Wall Street traders wrapped the first day of the fiscal year’s second quarter with the Dow 973.65 points in the red and the S&P 500 down by 114.09 points. The Nasdaq composite lost 339.52 points.
The Dow’s fall was largely fueled by shares of Boeing, American Express and United Technologies falling more than 5%, whereas the S&P 500 was pulled away from the green by the real estate, financial and energy sectors.
Although various companies saw their stocks devalued, other organizations could not say the same. CNBC reported that retail company Kroger saw its stocks rise by 4.6% after declaring that its forthcoming revenue and earnings for the previous quarter would exceed expectations. Likewise, fellow retailer Dollar General and telecommunications provider T-Mobile saw stock values increase by 3.9% and 2.5%, respectively.
Elsewhere, Asian markets performed somewhat similarly, as Japan’s Nikkei 225 index, China’s Shanghai Stock Exchange and the Hong Kong Stock Exchange posted hefty losses. Japan led the pack with stock losses of 4.5%. European markets proved no different, as they wrapped the day’s trading over 3% in red territory.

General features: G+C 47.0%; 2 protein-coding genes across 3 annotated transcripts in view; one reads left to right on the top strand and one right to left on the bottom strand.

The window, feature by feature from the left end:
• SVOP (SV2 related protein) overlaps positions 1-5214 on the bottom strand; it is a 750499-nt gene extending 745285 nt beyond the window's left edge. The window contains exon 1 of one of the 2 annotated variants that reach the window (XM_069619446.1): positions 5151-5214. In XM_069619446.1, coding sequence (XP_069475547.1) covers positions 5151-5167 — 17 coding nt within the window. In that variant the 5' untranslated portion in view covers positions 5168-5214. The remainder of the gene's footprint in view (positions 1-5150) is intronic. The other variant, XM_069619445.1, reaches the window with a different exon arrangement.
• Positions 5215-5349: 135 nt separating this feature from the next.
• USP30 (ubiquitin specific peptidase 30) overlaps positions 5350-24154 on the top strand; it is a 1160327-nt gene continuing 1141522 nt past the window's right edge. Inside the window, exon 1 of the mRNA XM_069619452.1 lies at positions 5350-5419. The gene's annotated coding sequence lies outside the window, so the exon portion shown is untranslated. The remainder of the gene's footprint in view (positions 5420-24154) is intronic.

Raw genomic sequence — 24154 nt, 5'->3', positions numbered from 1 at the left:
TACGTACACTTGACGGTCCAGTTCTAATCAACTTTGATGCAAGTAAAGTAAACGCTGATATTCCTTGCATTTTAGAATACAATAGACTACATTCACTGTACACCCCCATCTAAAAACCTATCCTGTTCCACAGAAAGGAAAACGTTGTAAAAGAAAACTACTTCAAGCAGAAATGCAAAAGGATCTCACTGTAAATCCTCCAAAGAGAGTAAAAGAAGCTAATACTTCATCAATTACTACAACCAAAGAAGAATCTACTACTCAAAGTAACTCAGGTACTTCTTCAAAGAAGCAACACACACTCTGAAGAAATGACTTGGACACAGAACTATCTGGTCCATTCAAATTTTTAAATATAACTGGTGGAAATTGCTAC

Oil prices, meanwhile, have largely continued their decline, with Brent crude experiencing a 3.80% loss. However, the West Texas Intermediate crude managed to stay in green territory with a 2.64% gain Wednesday.
“There’s still tremendous uncertainty,” Patrick Kaser, portfolio manager at Brandywine Global, told CNBC. “We can look at history as a guidepost for the market and the economy, but there’s not a perfect scenario.”
“In situations like this, the best thing for long-term investors is to figure out what they want longer term,” he added.
White House Models Predict COVID-19 May Kill Up to 240,000 Americans
Wednesday’s closing figures come just one day after it was revealed at a Tuesday White House briefing by the Coronavirus Task Force that the deadly respiratory disease could claim between 100,000 and 240,000 American lives - even with mitigation measures in effect.
It’s worth noting that US models also projected that had measures such as social distancing and stay-at-home orders not been implemented, some 2.2 million Americans would have died as a result.
“We’re slowly peering through the fog and trying to see how bad things will become, but essentially we are flying blind,” Peter Dixon, a senior economist at Commerzbank, told the Wall Street Journal.
“It’s very clear this is going to be the biggest sudden stop in measured history: The economy is just going to hit the buffers.”
At present, the US is leading the world in confirmed COVID-19 cases as more than 200,000 people have tested positive, according to data collected by John Hopkins University. COVID-19 has killed over 4,000 Americans.